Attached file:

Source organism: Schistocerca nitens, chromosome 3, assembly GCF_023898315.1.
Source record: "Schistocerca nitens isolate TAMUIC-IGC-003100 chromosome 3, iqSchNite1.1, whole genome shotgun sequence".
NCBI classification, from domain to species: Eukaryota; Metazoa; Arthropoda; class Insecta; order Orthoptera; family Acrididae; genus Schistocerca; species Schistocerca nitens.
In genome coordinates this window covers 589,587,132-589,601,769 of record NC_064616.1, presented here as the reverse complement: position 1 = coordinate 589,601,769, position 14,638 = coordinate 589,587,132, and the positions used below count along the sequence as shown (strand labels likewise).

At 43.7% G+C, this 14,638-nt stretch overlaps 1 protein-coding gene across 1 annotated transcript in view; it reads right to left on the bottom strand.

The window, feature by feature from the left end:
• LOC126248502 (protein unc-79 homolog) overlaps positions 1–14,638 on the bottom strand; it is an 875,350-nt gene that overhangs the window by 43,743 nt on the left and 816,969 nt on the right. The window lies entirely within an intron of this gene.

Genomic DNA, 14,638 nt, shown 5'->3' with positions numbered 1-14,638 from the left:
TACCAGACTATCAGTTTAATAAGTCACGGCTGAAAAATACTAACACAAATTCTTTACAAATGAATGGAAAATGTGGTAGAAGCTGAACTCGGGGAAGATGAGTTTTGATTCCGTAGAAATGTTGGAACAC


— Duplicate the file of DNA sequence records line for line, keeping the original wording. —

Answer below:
Source organism: Schistocerca nitens, chromosome 3, assembly GCF_023898315.1.
Source record: "Schistocerca nitens isolate TAMUIC-IGC-003100 chromosome 3, iqSchNite1.1, whole genome shotgun sequence".
NCBI classification, from domain to species: Eukaryota; Metazoa; Arthropoda; class Insecta; order Orthoptera; family Acrididae; genus Schistocerca; species Schistocerca nitens.
In genome coordinates this window covers 589,587,132-589,601,769 of record NC_064616.1, presented here as the reverse complement: position 1 = coordinate 589,601,769, position 14,638 = coordinate 589,587,132, and the positions used below count along the sequence as shown (strand labels likewise).

At 43.7% G+C, this 14,638-nt stretch overlaps 1 protein-coding gene across 1 annotated transcript in view; it reads right to left on the bottom strand.

The window, feature by feature from the left end:
• LOC126248502 (protein unc-79 homolog) overlaps positions 1–14,638 on the bottom strand; it is an 875,350-nt gene that overhangs the window by 43,743 nt on the left and 816,969 nt on the right. The window lies entirely within an intron of this gene.

Genomic DNA, 14,638 nt, shown 5'->3' with positions numbered 1-14,638 from the left:
TACCAGACTATCAGTTTAATAAGTCACGGCTGAAAAATACTAACACAAATTCTTTACAAATGAATGGAAAATGTGGTAGAAGCTGAACTCGGGGAAGATGAGTTTTGATTCCGTAGAAATGTTGGAACAC